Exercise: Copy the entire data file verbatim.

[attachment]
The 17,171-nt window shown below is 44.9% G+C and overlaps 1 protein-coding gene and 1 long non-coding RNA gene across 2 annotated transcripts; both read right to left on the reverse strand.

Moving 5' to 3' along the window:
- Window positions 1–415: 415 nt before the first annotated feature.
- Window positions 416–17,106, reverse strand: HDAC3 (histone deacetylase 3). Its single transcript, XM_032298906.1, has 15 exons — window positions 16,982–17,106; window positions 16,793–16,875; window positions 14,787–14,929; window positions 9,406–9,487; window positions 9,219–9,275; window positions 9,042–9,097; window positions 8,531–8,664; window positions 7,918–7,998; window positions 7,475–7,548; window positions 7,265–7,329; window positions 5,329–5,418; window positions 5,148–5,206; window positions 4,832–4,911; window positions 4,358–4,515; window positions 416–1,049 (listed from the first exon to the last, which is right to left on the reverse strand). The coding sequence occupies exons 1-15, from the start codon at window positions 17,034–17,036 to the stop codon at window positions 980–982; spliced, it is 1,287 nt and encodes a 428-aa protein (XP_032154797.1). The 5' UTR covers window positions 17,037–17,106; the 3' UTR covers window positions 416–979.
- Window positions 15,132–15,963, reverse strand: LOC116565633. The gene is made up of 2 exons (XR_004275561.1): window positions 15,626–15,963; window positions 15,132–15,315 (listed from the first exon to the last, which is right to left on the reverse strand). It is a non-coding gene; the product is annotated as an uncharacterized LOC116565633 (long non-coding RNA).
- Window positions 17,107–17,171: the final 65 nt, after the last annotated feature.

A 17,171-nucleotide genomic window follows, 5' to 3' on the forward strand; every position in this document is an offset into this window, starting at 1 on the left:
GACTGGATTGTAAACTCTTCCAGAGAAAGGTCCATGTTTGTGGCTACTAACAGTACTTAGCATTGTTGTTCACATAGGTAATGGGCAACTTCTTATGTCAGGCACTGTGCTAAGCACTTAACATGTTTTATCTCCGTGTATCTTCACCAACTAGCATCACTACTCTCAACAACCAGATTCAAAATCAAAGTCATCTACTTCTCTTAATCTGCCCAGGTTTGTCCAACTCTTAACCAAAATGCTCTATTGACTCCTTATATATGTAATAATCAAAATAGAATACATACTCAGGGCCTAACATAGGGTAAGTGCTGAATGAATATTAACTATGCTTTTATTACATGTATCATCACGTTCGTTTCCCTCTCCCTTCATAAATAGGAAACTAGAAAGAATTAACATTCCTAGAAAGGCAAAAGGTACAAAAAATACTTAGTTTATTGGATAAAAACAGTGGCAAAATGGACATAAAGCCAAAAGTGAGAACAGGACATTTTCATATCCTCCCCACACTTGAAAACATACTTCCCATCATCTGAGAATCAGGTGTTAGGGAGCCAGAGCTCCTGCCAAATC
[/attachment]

The 17,171-nt window shown below is 44.9% G+C and overlaps 1 protein-coding gene and 1 long non-coding RNA gene across 2 annotated transcripts; both read right to left on the reverse strand.

Moving 5' to 3' along the window:
- Window positions 1–415: 415 nt before the first annotated feature.
- Window positions 416–17,106, reverse strand: HDAC3 (histone deacetylase 3). Its single transcript, XM_032298906.1, has 15 exons — window positions 16,982–17,106; window positions 16,793–16,875; window positions 14,787–14,929; window positions 9,406–9,487; window positions 9,219–9,275; window positions 9,042–9,097; window positions 8,531–8,664; window positions 7,918–7,998; window positions 7,475–7,548; window positions 7,265–7,329; window positions 5,329–5,418; window positions 5,148–5,206; window positions 4,832–4,911; window positions 4,358–4,515; window positions 416–1,049 (listed from the first exon to the last, which is right to left on the reverse strand). The coding sequence occupies exons 1-15, from the start codon at window positions 17,034–17,036 to the stop codon at window positions 980–982; spliced, it is 1,287 nt and encodes a 428-aa protein (XP_032154797.1). The 5' UTR covers window positions 17,037–17,106; the 3' UTR covers window positions 416–979.
- Window positions 15,132–15,963, reverse strand: LOC116565633. The gene is made up of 2 exons (XR_004275561.1): window positions 15,626–15,963; window positions 15,132–15,315 (listed from the first exon to the last, which is right to left on the reverse strand). It is a non-coding gene; the product is annotated as an uncharacterized LOC116565633 (long non-coding RNA).
- Window positions 17,107–17,171: the final 65 nt, after the last annotated feature.

A 17,171-nucleotide genomic window follows, 5' to 3' on the forward strand; every position in this document is an offset into this window, starting at 1 on the left:
GACTGGATTGTAAACTCTTCCAGAGAAAGGTCCATGTTTGTGGCTACTAACAGTACTTAGCATTGTTGTTCACATAGGTAATGGGCAACTTCTTATGTCAGGCACTGTGCTAAGCACTTAACATGTTTTATCTCCGTGTATCTTCACCAACTAGCATCACTACTCTCAACAACCAGATTCAAAATCAAAGTCATCTACTTCTCTTAATCTGCCCAGGTTTGTCCAACTCTTAACCAAAATGCTCTATTGACTCCTTATATATGTAATAATCAAAATAGAATACATACTCAGGGCCTAACATAGGGTAAGTGCTGAATGAATATTAACTATGCTTTTATTACATGTATCATCACGTTCGTTTCCCTCTCCCTTCATAAATAGGAAACTAGAAAGAATTAACATTCCTAGAAAGGCAAAAGGTACAAAAAATACTTAGTTTATTGGATAAAAACAGTGGCAAAATGGACATAAAGCCAAAAGTGAGAACAGGACATTTTCATATCCTCCCCACACTTGAAAACATACTTCCCATCATCTGAGAATCAGGTGTTAGGGAGCCAGAGCTCCTGCCAAATC